Current research suggests that the primary method of infection in animals is through ingestion. It is thought that prions may be deposited in the environment through the remains of dead animals and via urine, saliva, and other body fluids. They may then linger in the soil by binding to clay and other minerals.[32]

Whether blood transfusion or blood products transfusion can transmit prions is still a controversial issue. The reactions that sometimes occur in the recepiets of whole blood or blood products would be a result of prion transmission in the stored blood. The prions would have developed in the blood because of the storage.


Infectious particles possessing nucleic acid are dependent upon it to direct their continued replication. Prions however, are infectious by their effect on normal versions of the protein. Therefore, sterilizing prions involves the denaturation of the protein to a state where the molecule is no longer able to induce the abnormal folding of normal proteins. However, prions are generally quite resistant to proteases, heat, radiation, and formalin treatments,[33] although their infectivity can be reduced by such treatments. Effective prion decontamination relies upon protein hydrolysis or reduction and/or destruction of protein tertiary structure. Examples include bleach, caustic soda, or strong acidic detergents such as [LpH][34] .

Prion-specific methods

Prions can be denatured and deactivated by subjecting them to a temperature of 134 degrees Celsius (274 degrees Fahrenheit) for 18 minutes in a pressurised steam autoclave.[35] Ozone sterilization is currently being studied as a potential method for prion denature and deactivation.[36] Renaturation of a completely denatured prion to infectious status has not yet been achieved, however partially denatured prions can be renatured to an infective status under certain artificial conditions.[37]

The World Health Organization recommends any of the following three procedures for the sterilization of all heat-resistant surgical instruments to ensure that they are not contaminated with prions:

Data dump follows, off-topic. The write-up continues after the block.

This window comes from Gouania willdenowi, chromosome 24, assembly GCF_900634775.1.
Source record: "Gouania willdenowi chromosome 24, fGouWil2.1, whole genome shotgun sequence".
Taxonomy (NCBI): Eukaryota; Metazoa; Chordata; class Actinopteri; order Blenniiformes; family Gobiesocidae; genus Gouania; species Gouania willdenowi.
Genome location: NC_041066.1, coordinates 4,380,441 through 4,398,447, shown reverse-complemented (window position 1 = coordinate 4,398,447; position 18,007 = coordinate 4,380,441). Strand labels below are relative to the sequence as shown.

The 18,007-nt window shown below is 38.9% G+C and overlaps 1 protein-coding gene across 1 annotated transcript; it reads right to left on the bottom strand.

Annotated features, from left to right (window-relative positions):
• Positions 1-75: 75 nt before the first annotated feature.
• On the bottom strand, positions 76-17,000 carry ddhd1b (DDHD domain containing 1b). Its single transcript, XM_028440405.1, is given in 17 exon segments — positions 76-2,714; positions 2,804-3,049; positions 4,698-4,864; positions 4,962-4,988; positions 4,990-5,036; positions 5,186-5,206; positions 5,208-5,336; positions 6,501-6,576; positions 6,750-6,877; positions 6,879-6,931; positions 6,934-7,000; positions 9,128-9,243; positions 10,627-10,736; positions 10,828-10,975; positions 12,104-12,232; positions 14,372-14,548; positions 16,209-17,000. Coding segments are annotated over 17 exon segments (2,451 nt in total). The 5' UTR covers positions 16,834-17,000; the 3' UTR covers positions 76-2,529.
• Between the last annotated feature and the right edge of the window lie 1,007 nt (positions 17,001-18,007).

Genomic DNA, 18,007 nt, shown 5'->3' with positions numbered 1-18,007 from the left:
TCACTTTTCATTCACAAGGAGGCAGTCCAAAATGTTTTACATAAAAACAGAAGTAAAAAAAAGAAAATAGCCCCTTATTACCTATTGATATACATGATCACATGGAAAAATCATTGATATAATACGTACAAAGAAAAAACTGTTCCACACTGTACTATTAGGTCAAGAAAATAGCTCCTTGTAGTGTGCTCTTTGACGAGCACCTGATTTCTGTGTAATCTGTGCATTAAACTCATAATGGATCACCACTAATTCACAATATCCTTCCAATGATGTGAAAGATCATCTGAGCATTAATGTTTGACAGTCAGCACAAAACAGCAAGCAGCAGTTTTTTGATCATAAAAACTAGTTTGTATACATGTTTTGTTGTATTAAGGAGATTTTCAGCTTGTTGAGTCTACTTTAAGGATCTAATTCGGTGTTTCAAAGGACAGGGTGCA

1. Immerse in a pan containing 1N NaOH and heat in a gravity-displacement autoclave at 121°C for 30 minutes; clean; rinse in water; and then perform routine sterilization processes.
  2. Immerse in 1N NaOH or sodium hypochlorite (20,000 parts per million available chlorine) for 1 hour; transfer instruments to water; heat in a gravity-displacement autoclave at 121°C for 1 hour; clean; and then perform routine sterilization processes.
  3. Immerse in 1N NaOH or sodium hypochlorite (20,000 parts per million available chlorine) for 1 hour; remove and rinse in water, then transfer to an open pan and heat in a gravity-displacement (121°C) or in a porous-load (134°C) autoclave for 1 hour; clean; and then perform routine sterilization processes.[38]

Generic methods

One method that will decompose any organic material to its basic constituents uses cold (non-equilibrium) oxygen ion plasmas. [This converts the organic materials into carbon dioxide, water, nitrogen gas, nitrogen oxides, phosphorus oxides, sulfur dioxide, etc.] Even basal graphite can be converted to carbon dioxide using this method. Another way uses chromerge (Cr2O6) in concentrated sulfuric acid. This is a common method to clean glassware used in organic and analytical chemistry.

Another method for decomposing and disposing of any organic compound is burning it at high temperatures in an oxygen-rich atmosphere. This method is used for the disposal of deadly chemical weapons such as nerve gasses and mustard gas. This reduces it all to simple gaseous compounds, including water vapor, that are safe to release into the environment. This procedure should only be performed by qualified persons, and only then with approved equipment in a controlled environment, as prions are an extremely dangerous substance.


Whether prions are the agent which causes disease or merely a symptom caused by a different agent is still under debate. The following sections describe several contending hypotheses.

Protein-only hypothesis

Prior to the discovery of prions, it was thought that all pathogens used nucleic acids to direct their replication. The "protein-only hypothesis" states that a protein structure can replicate without the use of nucleic acid. This was initially controversial as it contradicts the so-called "central dogma of molecular biology," which describes nucleic acid as the central form of replicative information.

Evidence in favor of a protein-only hypothesis includes:

Multi-component hypothesis

In 2007, biochemist Surachai Supattapone and his colleagues at Dartmouth College produced purified infectious prions de novo from defined components (PrPC, co-purified lipids, and a synthetic polyanionic molecule).[39] These researchers also showed that the polyanionic molecule required for prion formation was selectively incorporated into high-affinity complexes with PrP molecules, leading them to hypothesize that infectious prions may be composed of multiple host components, including PrP, lipid, and polyanionic molecules, rather than PrPSc alone.[40]